AASA Central | David Baugh, Superintendent of Schools, Centennial School District, Warminster, Pa., and Richard Sniscak, Superintendent, Parkland School District, Allentown, Pa.
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David Baugh, Superintendent of Schools, Centennial School District, Warminster, Pa., and Richard Sniscak, Superintendent, Parkland School District, Allentown, Pa.

Pennsylvania: Leaders Matter


Nominated By: Mark DiRocco, Executive Director, Pennsylvania Association of School Administrators


Dr. David Baugh, Superintendent of Schools, Centennial School District, Warminster, Pa.

https://www.centennialsd.org/

David E. Baugh, Ed.D.

 

The story of Centennial School District learning is one of disrupting an alarming, district-wide trend while changing how people think about their work and deliver instruction.

David Baugh (https://www.centennialsd.org/domain/9) believes that excellence on state tests is a by-product of a world class education. To that end, his district has embraced a growth mindset approach grounded in the work of Carol Dweck. The district implemented Genius Hour to make school more meaningful and relevant to students with authentic problem-based learning.

An additional innovative piece was partnering with Khan Academy around custom learning and interventions to close identified learning gaps. These steps are helping Centennial become one of the more innovative and effective districts in the region. The goal is to increase student opportunities, not just test scores.

Prior to his arrival in Centennial, the district experienced 10 years of inconsistent leadership at the district and building level. Baugh is the longest serving superintendent in a decade at nearly three years.

Upon his arrival in October 2015, an initial assessment of the district’s performance and capacity for growth yielded a focused plan of action to address academic achievement. The findings were shared with the Board and the public through a televised Board meeting. The case for healthy change was made. The district’s curriculum was quickly aligned to the PA Common Core, and in one year, the school system revised the K-12 curriculum in math, RELA, science and social studies to align to the standards. There were no district-wide assessment protocols in place to monitor student achievement throughout the school year.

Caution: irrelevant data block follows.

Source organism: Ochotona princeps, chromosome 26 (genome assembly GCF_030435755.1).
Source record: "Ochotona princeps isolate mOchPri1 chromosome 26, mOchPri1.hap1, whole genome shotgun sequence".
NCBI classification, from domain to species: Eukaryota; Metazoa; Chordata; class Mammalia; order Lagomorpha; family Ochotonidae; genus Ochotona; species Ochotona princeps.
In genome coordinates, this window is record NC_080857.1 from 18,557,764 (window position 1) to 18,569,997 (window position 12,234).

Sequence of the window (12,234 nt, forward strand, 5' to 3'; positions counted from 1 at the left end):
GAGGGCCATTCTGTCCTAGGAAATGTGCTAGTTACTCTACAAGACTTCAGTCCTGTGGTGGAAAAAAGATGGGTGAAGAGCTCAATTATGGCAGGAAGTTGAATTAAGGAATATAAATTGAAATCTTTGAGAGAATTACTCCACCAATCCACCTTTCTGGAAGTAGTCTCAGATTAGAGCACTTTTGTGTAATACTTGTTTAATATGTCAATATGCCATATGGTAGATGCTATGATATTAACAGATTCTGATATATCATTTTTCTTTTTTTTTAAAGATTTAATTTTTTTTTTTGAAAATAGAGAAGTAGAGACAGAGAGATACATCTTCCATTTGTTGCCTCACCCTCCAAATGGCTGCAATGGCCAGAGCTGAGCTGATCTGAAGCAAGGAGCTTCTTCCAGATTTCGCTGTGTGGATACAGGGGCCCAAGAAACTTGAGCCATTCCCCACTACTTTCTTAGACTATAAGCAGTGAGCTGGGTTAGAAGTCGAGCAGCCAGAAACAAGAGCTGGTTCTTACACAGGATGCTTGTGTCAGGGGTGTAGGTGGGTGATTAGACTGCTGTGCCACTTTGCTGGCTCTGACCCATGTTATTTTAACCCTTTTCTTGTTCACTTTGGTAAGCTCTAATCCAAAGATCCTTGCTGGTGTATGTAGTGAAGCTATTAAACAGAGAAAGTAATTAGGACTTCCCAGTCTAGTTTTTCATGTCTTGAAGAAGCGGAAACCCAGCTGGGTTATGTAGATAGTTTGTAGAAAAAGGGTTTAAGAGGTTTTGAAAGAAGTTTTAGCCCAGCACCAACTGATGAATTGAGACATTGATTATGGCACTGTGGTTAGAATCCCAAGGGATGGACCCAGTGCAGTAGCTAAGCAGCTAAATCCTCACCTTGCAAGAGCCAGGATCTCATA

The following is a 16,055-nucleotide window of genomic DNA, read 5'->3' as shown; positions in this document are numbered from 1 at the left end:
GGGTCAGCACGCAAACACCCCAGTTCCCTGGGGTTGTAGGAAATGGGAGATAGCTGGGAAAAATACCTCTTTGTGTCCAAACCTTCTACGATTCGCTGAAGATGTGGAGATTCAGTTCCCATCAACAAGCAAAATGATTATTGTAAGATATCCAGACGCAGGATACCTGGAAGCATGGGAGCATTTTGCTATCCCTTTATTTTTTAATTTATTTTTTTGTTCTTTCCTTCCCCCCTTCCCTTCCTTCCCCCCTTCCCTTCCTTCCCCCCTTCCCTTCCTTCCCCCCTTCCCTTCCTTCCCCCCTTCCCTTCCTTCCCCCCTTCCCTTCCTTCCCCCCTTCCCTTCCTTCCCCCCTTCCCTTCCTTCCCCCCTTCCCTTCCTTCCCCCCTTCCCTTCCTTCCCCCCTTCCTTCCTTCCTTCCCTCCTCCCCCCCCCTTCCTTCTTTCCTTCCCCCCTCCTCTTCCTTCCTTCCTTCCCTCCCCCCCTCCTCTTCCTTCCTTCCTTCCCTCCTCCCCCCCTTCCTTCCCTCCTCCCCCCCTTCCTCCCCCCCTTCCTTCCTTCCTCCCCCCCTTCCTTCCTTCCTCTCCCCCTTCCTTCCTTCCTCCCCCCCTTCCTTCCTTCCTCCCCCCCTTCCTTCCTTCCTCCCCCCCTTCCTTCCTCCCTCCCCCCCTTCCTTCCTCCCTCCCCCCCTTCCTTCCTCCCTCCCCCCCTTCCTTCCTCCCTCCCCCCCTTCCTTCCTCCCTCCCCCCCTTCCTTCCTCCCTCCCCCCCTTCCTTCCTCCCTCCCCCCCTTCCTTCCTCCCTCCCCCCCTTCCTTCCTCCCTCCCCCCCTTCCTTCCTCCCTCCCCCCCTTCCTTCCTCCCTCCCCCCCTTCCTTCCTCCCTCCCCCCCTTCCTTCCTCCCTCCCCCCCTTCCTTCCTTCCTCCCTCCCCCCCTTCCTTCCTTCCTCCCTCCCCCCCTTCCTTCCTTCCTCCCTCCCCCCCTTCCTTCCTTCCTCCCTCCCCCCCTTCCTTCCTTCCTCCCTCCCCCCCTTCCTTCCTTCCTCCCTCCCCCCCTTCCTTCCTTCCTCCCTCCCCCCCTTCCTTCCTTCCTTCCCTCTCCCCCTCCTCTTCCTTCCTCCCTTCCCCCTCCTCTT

In 2017, the district integrated MAP assessments in Grades 3-11. Along with the MAP assessments, the administrative team developed student achievement plans with the teacher leaders where they analyzed the data from curriculum-based assessment data, district-wide assessment data and state assessment data, and began changing practice in the classroom with a student-centered focus.

For Centennial School District, evidence of student academic growth is based on what has been achieved in two school years with available assessment data. Focusing on the PA Growth Measure, Centennial has demonstrated a combined increase of 7.61% in the School Performance Profile scores from 2015-16 to 2016-17. Four of the six schools have evidence of meeting the standard for PA Academic Growth. It is important to note that prior to Baugh’s arrival, five of six schools were in a downward spiral.

Another measure of student academic growth is the grade level cohorts’ overall proficiency rates on the PSSA and Keystone Exams. The average increase in proficiency rates on the PSSAs between 2015-16 and 2016-17 was 4.86% in Math and 5.67% in ELA.  Notably, the increase in the proficiency rate on the Grade 3 ELA PSSA was 12.56%, which was one of the indicators for the School Performance Profile scores.